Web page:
On Wed, 4 Aug 2004, Sam Varshavchik wrote: > Jon Nelson writes: > > > > > I recently gave Dovecot a try. > > It's not nearly as featureful (or seemingly as stable) as > > courier-imap, but it has one very important distinction: > > > > It is *wicked* fast. > > > > It made me think - indexes are what makes dovecot so fast. What would > > it take to add similar indexing capabilities to courier-imap? > > By showing a need for it without using the word “benchmark”.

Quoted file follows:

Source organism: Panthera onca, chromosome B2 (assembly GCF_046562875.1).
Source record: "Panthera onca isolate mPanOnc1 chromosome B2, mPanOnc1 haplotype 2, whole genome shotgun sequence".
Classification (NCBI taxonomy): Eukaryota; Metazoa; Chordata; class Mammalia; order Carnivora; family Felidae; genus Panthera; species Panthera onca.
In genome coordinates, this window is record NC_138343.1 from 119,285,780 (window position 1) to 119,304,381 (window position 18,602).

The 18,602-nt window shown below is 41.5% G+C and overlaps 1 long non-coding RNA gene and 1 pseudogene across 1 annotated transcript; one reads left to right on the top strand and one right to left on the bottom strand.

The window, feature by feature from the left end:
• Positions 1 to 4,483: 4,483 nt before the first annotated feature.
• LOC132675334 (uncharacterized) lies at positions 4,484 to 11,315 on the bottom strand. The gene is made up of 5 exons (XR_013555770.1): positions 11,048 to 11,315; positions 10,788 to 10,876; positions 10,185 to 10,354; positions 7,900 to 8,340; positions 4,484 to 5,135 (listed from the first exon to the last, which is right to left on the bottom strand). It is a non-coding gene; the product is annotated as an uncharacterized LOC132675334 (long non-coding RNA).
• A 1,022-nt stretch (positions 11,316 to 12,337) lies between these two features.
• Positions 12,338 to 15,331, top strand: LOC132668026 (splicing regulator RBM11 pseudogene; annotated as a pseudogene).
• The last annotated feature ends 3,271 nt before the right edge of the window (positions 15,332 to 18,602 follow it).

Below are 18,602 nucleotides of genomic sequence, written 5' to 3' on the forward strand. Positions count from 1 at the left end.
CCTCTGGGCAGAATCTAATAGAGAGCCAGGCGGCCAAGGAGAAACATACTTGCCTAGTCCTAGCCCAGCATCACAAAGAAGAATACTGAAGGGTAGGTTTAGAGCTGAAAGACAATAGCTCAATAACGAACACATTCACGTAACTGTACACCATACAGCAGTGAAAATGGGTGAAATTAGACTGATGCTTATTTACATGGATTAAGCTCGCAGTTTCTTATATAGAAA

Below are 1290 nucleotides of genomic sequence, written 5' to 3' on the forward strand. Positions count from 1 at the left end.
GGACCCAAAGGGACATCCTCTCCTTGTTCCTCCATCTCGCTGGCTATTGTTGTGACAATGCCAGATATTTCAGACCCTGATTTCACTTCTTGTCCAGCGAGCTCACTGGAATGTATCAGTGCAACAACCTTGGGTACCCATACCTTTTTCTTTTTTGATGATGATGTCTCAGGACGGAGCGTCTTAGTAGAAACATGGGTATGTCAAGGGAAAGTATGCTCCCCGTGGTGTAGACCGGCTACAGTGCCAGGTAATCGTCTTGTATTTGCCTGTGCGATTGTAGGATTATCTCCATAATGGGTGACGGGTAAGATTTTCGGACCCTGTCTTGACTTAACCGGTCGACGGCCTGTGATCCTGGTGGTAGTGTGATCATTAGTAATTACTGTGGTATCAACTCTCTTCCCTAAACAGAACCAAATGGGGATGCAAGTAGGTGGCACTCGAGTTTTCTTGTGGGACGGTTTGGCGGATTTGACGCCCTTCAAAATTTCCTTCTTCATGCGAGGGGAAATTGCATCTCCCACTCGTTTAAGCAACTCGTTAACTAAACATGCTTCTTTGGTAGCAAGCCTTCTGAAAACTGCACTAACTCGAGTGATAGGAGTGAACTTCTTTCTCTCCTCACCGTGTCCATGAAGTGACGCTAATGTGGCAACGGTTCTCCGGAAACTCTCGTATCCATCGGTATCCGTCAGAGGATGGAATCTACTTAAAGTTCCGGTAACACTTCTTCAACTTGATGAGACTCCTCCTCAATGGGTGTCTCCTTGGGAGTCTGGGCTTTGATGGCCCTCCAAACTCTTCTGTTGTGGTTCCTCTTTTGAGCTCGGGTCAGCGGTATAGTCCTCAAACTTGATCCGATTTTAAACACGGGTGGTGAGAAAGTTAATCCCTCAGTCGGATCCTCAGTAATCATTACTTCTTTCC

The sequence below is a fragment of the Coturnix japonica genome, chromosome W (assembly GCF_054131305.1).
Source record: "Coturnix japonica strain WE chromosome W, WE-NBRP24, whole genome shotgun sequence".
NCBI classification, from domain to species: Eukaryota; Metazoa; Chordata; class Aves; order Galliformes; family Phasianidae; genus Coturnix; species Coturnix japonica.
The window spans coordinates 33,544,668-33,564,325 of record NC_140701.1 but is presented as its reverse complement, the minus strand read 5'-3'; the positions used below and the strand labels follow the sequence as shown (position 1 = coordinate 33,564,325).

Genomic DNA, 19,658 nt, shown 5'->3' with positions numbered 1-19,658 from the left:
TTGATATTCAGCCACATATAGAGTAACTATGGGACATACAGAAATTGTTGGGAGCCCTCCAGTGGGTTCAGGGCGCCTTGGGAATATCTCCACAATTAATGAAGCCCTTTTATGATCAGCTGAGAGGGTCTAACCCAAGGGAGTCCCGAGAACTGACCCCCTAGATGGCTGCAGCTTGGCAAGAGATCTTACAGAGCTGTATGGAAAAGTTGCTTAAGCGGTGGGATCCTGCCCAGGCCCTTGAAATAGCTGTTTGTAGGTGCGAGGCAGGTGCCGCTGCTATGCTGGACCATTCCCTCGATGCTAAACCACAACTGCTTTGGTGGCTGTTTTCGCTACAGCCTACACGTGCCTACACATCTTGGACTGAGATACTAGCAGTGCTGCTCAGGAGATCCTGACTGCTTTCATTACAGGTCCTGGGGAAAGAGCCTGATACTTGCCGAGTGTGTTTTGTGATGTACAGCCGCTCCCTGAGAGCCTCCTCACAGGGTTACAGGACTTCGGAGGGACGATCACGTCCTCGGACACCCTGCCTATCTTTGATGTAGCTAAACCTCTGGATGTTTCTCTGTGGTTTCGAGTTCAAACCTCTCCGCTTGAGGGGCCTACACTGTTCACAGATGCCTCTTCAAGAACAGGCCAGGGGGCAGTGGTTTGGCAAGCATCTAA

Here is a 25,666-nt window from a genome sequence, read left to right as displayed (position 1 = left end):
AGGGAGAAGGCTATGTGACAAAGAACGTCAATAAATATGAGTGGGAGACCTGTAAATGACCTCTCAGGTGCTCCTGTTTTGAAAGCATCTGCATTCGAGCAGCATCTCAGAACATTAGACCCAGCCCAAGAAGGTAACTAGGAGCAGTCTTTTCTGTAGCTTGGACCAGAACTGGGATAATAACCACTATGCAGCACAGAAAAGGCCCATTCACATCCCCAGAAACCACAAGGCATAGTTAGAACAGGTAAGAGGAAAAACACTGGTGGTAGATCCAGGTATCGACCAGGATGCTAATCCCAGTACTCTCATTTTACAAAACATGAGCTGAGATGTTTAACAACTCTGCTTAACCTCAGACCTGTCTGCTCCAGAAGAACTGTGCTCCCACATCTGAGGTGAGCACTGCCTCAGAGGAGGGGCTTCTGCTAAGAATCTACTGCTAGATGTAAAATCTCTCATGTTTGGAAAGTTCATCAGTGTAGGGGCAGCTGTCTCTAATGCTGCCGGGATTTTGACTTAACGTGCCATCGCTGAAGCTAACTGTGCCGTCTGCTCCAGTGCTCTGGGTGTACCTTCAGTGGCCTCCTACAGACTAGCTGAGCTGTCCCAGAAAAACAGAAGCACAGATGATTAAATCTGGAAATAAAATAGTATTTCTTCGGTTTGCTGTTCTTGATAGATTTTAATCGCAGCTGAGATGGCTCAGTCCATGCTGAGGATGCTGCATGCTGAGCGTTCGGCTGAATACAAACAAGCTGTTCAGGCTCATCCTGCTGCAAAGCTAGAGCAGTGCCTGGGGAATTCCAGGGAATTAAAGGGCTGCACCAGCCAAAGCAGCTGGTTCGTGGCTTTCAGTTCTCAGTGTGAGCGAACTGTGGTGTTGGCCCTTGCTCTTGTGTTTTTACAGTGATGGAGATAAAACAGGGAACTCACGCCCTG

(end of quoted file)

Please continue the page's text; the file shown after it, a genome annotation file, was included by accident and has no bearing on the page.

OK. I know for a fact a number of people that refuse to use courier-imap because it is much too slow when dealing with large mailboxes. By "large" I mean anything much over 10 thousand or so entries. Don't talk to me about filesystems, or CPU speed, or anything else. As I explain below, on identical hardware with identical filesystems with identical everything, dovecot was much faster. This is how I arrived at that conclusion: To satisfy my own curiosity, I installed dovecot, because it could use my maildirs in-place. Most of the server-created files are identical, if named differently (courierimapuiddb is the same as dovecot-uid, or whatever, and so on). I cracked open my client, pine, and opened a folder. It contains 4000 messages. I then sorted and timed the operation. It took 17 seconds. I repeated this operation several times, and consistently got between 5 and 6 seconds (I assume because of cache effect, because the client sends the same request each time.) I closed pine, shut down courier-imap, and started dovecot. Performing the same tests on the same folder netted me a re-sorted folder in less than 1 second every time. There was a very slightly longer delay opening the folder, the first time (I assume because of the time it took to index the folder). Subsequent openings were faster in dovecot than in courier. Then I performed the tests back-to-back. courier then dovecot (and vice versa), each time deleting the indexes. The results were fairly consistent -- dovecot produced *no* delay opening a folder once the index had been created, and *no* delay to sort the folder in any way I chose. You'll notice the caveat, which I explained in the previous paragraph. An example of the IMAP session follows. Here, I am sorting by THREAD. 19:58:43.823813 read(0, "0000001a THREAD REFERENCES US-ASCII ALL\r\n", 8192) = 41 19:58:55.474217 write(1, "* THREAD ((2)(3)(4 .... As you can see, it took 12 seconds (11.5 or so) to perform the operation. I performed these tests on several folders. The fact of the matter is that on identical hardware, with identical mailboxes, dovecot was faster, sometimes much much faster, than courier-imap. Searching and sorting are the two easiest ways of experiencing this difference. The client used was pine. > People do not use IMAP servers to run benchmarks. People use IMAP servers > to read mail. All IMAP-reading mail clients that might be considered > popular will cache all message metadata. When you're scrolling through the > folder's index the IMAP client is not going to issue a server request for > every new message that's scrolled into view. All of the message metadata > will be cached. So if the mail client wants to resort the folder it won't > ask the server to do it, it'll do the job itself. I have as much healthy disdain for synthetic benchmarks as the next guy. > So, if you want to evaluate indexing you need to take a reasonably > popular IMAP client, log its IMAP commands, then show how indexing > will help. Arbitrary benchmarks won't cut it, and adding indexes for > the benefit of a lesser-used IMAP tool will come at the expense of > greater overhead for the rest of the IMAP clients, which makes no > sense. If you consider pine a 'lesser-used' IMAP tool, then what you are saying in effect is that courier-imap is not suitable for use with pine and large mailboxes. Why does adding an index necessarily create more overhead? (The real question here is whether the additional overhead results in a more efficient or faster time-to-response on client queries). Certainly there is overhead in maintaining an index, but the purpose of an index is faster data retrieval. It stands to reason that having an index would benefit even very sophisticated IMAP clients. One of the reasons IMAP exists is because people wanted *less* storage on the client end, *less* client-side state from invocation-to-invocation. The overwhelming majority of IMAP clients that I'm aware of don't store much if anything at all between invocations (this statement is clearly at odds with your statement: "All IMAP-reading mail clients that might be considered popular will cache all message metadata.".) Certainly, some do, but for many people it's simply not practical to have to use the same client on the same machine all the time. It may be true that Outlook and friends do cache metadata, but pine doesn't, and pine is very popular, too. By looking at this mailing list's User-Agent and X-Mailer strings, Mozilla is the most popular, trailed by outlook, mutt, sylpheed, kmail, imp, squirrelmail, and even Apple Mail. Pine does not use either of those but out of 1550 messages I counted 182 uses of pine in the message id. (Approx. 11%) Hardly scientific. It's not my intention to start a war here, but I can't ignore my experiences. I was wondering if you (Sam) had any intention of adding indexes, in the future or ever at all, and if not, then is that decision set in stone. I'm also not going to switch any time soon, but for some people this is a really big issue. -- Ensign Walnut approaches Dr. Crusher with caution... Jon Nelson <[EMAIL PROTECTED]> C and Python Code Gardener ------------------------------------------------------- This SF.Net email is sponsored by OSTG. Have you noticed the changes on Linux.com, ITManagersJournal and NewsForge in the past few weeks? Now, one more big change to announce. We are now OSTG- Open Source Technology Group. Come see the changes on the new OSTG site. www.ostg.com _______________________________________________ courier-users mailing list [EMAIL PROTECTED] Unsubscribe: https://lists.sourceforge.net/lists/listinfo/courier-users